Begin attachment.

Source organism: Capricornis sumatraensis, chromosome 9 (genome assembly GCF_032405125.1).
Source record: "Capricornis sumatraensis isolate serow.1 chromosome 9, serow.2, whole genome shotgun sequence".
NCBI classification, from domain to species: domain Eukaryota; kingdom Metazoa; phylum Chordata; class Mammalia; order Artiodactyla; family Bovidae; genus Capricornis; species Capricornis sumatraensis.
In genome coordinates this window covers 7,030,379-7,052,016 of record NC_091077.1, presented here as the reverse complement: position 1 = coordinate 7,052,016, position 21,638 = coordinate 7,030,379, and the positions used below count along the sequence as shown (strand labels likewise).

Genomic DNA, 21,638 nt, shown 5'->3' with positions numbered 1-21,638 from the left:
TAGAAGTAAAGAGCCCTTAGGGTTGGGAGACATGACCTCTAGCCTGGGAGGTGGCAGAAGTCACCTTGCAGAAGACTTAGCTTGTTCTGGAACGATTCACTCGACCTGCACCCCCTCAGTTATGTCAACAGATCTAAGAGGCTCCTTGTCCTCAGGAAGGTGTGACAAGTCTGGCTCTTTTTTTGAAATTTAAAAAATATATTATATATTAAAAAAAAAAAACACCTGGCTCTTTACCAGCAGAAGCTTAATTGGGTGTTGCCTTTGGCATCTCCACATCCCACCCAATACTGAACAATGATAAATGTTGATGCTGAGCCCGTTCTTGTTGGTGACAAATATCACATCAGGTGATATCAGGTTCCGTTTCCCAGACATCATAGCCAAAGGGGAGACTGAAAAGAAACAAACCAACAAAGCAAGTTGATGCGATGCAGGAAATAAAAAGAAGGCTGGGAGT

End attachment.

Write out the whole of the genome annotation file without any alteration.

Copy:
Source organism: Capricornis sumatraensis, chromosome 9 (genome assembly GCF_032405125.1).
Source record: "Capricornis sumatraensis isolate serow.1 chromosome 9, serow.2, whole genome shotgun sequence".
NCBI classification, from domain to species: domain Eukaryota; kingdom Metazoa; phylum Chordata; class Mammalia; order Artiodactyla; family Bovidae; genus Capricornis; species Capricornis sumatraensis.
In genome coordinates this window covers 7,030,379-7,052,016 of record NC_091077.1, presented here as the reverse complement: position 1 = coordinate 7,052,016, position 21,638 = coordinate 7,030,379, and the positions used below count along the sequence as shown (strand labels likewise).

Genomic DNA, 21,638 nt, shown 5'->3' with positions numbered 1-21,638 from the left:
TAGAAGTAAAGAGCCCTTAGGGTTGGGAGACATGACCTCTAGCCTGGGAGGTGGCAGAAGTCACCTTGCAGAAGACTTAGCTTGTTCTGGAACGATTCACTCGACCTGCACCCCCTCAGTTATGTCAACAGATCTAAGAGGCTCCTTGTCCTCAGGAAGGTGTGACAAGTCTGGCTCTTTTTTTGAAATTTAAAAAATATATTATATATTAAAAAAAAAAAACACCTGGCTCTTTACCAGCAGAAGCTTAATTGGGTGTTGCCTTTGGCATCTCCACATCCCACCCAATACTGAACAATGATAAATGTTGATGCTGAGCCCGTTCTTGTTGGTGACAAATATCACATCAGGTGATATCAGGTTCCGTTTCCCAGACATCATAGCCAAAGGGGAGACTGAAAAGAAACAAACCAACAAAGCAAGTTGATGCGATGCAGGAAATAAAAAGAAGGCTGGGAGT